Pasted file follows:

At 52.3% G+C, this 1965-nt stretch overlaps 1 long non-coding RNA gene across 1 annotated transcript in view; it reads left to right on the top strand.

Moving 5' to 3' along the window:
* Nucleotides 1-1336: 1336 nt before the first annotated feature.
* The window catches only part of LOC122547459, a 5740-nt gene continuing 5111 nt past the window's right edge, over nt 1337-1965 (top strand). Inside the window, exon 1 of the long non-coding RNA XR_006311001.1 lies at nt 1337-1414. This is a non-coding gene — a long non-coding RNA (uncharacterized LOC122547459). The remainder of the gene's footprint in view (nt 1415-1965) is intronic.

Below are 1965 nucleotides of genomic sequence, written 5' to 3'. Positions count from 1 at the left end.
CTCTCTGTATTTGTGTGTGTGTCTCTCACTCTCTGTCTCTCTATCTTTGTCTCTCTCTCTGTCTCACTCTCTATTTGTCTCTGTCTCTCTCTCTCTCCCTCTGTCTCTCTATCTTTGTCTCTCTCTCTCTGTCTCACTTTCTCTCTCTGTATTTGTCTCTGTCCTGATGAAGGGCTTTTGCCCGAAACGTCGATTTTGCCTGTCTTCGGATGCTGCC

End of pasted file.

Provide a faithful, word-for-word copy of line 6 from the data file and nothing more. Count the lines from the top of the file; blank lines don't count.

CTCTCTGTATTTGTGTGTGTGTCTCTCACTCTCTGTCTCTCTATCTTTGTCTCTCTCTCTGTCTCACTCTCTATTTGTCTCTGTCTCTCTCTCTCTCCCTCTGTCTCTCTATCTTTGTCTCTCTCTCTCTGTCTCACTTTCTCTCTCTGTATTTGTCTCTGTCCTGATGAAGGGCTTTTGCCCGAAACGTCGATTTTGCCTGTCTTCGGATGCTGCC